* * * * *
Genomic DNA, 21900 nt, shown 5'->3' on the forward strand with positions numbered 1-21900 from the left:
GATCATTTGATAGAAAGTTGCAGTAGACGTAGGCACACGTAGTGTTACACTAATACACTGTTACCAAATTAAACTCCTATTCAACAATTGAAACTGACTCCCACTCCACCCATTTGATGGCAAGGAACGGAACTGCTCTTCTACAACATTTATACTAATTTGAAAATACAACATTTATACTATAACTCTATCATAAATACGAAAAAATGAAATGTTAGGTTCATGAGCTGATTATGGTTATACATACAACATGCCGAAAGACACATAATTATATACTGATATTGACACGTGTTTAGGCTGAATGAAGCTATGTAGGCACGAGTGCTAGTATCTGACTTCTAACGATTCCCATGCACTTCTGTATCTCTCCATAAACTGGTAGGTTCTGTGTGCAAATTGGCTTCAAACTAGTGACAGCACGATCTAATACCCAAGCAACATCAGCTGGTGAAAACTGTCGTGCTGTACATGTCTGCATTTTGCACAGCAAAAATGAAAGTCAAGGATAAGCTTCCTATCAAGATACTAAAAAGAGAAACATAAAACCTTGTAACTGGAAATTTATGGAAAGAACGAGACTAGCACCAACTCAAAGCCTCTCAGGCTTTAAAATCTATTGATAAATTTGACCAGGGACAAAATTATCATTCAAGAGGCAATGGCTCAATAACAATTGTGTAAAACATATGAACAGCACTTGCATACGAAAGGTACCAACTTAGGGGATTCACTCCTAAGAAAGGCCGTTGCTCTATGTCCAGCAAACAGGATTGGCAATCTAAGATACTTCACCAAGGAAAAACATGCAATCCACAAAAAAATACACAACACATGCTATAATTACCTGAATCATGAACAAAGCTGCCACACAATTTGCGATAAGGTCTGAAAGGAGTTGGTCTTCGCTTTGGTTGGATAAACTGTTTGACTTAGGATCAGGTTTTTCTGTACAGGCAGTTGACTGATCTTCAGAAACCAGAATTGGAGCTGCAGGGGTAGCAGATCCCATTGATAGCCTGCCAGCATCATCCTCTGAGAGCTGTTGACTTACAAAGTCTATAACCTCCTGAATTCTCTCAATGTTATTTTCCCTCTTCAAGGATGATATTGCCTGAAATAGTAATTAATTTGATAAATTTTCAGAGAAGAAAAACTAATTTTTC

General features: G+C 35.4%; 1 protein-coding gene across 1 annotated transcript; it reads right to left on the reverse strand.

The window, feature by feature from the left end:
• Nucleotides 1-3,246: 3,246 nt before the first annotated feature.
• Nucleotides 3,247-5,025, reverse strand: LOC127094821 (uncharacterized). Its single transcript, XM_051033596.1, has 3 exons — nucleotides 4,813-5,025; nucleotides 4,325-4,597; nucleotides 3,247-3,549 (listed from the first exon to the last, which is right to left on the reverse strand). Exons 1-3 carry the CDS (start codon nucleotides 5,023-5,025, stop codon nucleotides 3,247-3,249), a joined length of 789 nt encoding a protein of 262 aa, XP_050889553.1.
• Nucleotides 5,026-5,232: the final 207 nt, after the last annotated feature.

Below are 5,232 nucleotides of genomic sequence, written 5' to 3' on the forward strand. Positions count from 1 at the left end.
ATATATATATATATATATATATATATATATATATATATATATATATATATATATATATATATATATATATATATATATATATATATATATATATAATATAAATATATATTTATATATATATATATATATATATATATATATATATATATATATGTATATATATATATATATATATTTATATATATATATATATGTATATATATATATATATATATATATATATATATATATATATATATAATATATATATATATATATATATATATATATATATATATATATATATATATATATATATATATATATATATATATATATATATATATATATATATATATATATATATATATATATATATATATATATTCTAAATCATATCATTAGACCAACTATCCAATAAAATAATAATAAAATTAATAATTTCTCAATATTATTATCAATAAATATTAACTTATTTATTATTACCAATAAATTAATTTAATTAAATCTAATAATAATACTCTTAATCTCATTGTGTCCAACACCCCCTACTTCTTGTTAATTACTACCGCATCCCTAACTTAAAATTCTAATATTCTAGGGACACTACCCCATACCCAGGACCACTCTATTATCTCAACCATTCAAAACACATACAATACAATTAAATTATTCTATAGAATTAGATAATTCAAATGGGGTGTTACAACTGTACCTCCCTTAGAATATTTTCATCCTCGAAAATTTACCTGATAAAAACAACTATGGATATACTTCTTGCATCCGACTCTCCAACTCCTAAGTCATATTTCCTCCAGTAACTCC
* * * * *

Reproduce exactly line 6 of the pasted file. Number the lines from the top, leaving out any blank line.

• Nucleotides 3,247-5,025, reverse strand: LOC127094821 (uncharacterized). Its single transcript, XM_051033596.1, has 3 exons — nucleotides 4,813-5,025; nucleotides 4,325-4,597; nucleotides 3,247-3,549 (listed from the first exon to the last, which is right to left on the reverse strand). Exons 1-3 carry the CDS (start codon nucleotides 5,023-5,025, stop codon nucleotides 3,247-3,249), a joined length of 789 nt encoding a protein of 262 aa, XP_050889553.1.